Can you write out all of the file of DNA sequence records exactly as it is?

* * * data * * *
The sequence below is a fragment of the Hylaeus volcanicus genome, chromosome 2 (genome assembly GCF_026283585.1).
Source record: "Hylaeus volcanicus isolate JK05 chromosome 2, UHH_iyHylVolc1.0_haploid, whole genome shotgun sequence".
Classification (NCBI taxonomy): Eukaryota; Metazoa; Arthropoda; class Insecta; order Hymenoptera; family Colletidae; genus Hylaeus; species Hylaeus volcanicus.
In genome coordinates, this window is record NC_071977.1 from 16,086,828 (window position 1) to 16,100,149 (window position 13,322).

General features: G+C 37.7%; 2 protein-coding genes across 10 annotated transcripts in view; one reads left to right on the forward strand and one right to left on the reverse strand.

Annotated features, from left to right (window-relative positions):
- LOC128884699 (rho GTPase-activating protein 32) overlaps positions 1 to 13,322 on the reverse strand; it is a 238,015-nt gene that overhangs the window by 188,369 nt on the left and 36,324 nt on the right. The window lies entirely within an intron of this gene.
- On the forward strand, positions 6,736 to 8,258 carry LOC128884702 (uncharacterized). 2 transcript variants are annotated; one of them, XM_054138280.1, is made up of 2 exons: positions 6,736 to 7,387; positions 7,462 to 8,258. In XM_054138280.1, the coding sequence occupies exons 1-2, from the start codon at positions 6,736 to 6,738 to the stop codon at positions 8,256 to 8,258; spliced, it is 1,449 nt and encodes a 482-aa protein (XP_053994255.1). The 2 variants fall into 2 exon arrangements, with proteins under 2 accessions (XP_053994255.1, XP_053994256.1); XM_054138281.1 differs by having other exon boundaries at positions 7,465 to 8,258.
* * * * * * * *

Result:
The sequence below is a fragment of the Hylaeus volcanicus genome, chromosome 2 (genome assembly GCF_026283585.1).
Source record: "Hylaeus volcanicus isolate JK05 chromosome 2, UHH_iyHylVolc1.0_haploid, whole genome shotgun sequence".
Classification (NCBI taxonomy): Eukaryota; Metazoa; Arthropoda; class Insecta; order Hymenoptera; family Colletidae; genus Hylaeus; species Hylaeus volcanicus.
In genome coordinates, this window is record NC_071977.1 from 16,086,828 (window position 1) to 16,100,149 (window position 13,322).

General features: G+C 37.7%; 2 protein-coding genes across 10 annotated transcripts in view; one reads left to right on the forward strand and one right to left on the reverse strand.

Annotated features, from left to right (window-relative positions):
- LOC128884699 (rho GTPase-activating protein 32) overlaps positions 1 to 13,322 on the reverse strand; it is a 238,015-nt gene that overhangs the window by 188,369 nt on the left and 36,324 nt on the right. The window lies entirely within an intron of this gene.
- On the forward strand, positions 6,736 to 8,258 carry LOC128884702 (uncharacterized). 2 transcript variants are annotated; one of them, XM_054138280.1, is made up of 2 exons: positions 6,736 to 7,387; positions 7,462 to 8,258. In XM_054138280.1, the coding sequence occupies exons 1-2, from the start codon at positions 6,736 to 6,738 to the stop codon at positions 8,256 to 8,258; spliced, it is 1,449 nt and encodes a 482-aa protein (XP_053994255.1). The 2 variants fall into 2 exon arrangements, with proteins under 2 accessions (XP_053994255.1, XP_053994256.1); XM_054138281.1 differs by having other exon boundaries at positions 7,465 to 8,258.